The galleries that followed were devoted to Picabia’s Cubist and post-Cubist paintings, which make a spectacularly confident entry into the early history of abstract painting (a confidence manifested by his propensity for ostentatiously large canvases). Composed of tightly interlocked networks of canted facets or planes painted in brown and red hues, the paintings of 1912, especially La Source (no.13) and Danses à la source II (no.14), seem to court the popular reception of Cubism as a mode of fumisme or pastiche, which is to say, an elaborate hoax. Picabia’s tendency, shared with Marcel Duchamp, of writing his titles in bold script on the canvas stands as a provocation for viewers to ‘cherchez la femme’. These paintings revel in the discrepancy between their advertised subjects and the abstract fields of pulsing and writhing form.
In contrast to the frustrated promise of bathers and dancers in his early abstract paintings, a small series of watercolours executed upon Picabia’s arrival in New York in January 1913 filter biomorphism through urbanism or architecture – as evinced in the title The city of New York perceived through the body (no.16). These works unsettle the viewer’s stable and upright orientation towards the picture plane (mostly maintained in the large paintings of 1912), with floating structures that trigger associations with maps or (anachronistically) the landscape seen from an aircraft, anticipating the spatial paradoxes of El Lissitzky’s Prouns. These lessons were explored upon Picabia’s return to Paris in two massive paintings, Udnie (young American girl; dance) (no.22; Fig.84) and Edtaonisl (ecclesiastic) (no.23), that picture a world of roiling microscopic sexuality, of copulating proteins and RNA molecules, unfixable to any naturalistic point of view.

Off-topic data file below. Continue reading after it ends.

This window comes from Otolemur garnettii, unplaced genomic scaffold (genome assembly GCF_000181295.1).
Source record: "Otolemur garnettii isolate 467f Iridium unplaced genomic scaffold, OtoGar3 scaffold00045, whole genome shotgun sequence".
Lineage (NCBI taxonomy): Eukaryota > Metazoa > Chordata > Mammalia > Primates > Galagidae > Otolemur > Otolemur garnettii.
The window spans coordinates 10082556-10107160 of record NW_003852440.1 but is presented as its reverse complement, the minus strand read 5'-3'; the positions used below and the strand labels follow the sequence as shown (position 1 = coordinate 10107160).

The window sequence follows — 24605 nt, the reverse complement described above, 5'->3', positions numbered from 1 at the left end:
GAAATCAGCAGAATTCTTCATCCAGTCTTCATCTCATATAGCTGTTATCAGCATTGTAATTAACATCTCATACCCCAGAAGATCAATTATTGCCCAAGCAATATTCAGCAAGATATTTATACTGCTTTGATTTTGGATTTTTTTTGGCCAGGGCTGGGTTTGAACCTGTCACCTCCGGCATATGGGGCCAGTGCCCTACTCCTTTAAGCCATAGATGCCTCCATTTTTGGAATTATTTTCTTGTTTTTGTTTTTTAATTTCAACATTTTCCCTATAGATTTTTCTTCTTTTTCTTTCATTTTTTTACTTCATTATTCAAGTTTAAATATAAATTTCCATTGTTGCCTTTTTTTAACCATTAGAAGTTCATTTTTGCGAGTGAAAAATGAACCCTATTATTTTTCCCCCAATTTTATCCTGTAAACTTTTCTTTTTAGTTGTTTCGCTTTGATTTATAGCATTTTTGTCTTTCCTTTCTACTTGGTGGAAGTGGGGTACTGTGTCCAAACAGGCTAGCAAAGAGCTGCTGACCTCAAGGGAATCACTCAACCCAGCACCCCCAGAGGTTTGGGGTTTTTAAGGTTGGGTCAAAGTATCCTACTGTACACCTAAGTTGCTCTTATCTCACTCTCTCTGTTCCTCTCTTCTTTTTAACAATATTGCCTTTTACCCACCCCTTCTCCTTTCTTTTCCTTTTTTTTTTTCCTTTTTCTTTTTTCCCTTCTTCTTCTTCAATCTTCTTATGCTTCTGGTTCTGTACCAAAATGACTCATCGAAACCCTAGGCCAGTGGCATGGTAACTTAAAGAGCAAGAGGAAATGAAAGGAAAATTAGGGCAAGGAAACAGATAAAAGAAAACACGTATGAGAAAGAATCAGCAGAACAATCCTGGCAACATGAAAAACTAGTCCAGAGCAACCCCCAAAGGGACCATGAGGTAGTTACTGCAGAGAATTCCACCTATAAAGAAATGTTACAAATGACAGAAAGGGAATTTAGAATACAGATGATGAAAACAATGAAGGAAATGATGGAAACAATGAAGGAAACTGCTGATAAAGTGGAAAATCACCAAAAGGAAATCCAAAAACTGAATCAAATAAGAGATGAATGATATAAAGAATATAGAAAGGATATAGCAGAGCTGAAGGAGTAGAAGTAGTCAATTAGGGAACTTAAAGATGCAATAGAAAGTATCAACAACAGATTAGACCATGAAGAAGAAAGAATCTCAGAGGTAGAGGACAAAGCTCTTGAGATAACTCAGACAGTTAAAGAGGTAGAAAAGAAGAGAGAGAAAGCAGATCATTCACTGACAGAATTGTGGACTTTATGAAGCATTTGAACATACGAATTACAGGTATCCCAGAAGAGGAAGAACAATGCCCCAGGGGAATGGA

Following on this promise to depict desire unbound from anthropomorphism, the earliest mechanomorphs on view in the next gallery give form to abstract eroticism in the cold visual syntax of the mechanical illustration (no.53; Fig.85). Beginning with paintings executed with a variety of metallic pigments and often traced directly from technical manuals, the transformation to the status of drawing implied by the mechanomorphs soon infiltrated and defined the visual syntax of Dada print culture. The sheer range of printed matter on view was overwhelming, and testified to the possibilities opened for Picabia and for Dada by moving from the gallery wall to the magazine page. In the pages of Proverbe, 291, 391, Cannibale and Littérature, to name a few notorious publications, Picabia’s parallel production as a poet was integrated with the deskilled line of the mechanomorphs to produce an abstract-calligrammatic form of ‘Dada drawing’. Operating in the space opened by Cubism and by post-Mallarméan poetry, the mechanomorphs led Picabia to propose the drawing as diagram, as equation, as cut or hole, and as guestbook signature in L’Oeil cacodylate (no.76; Fig.86).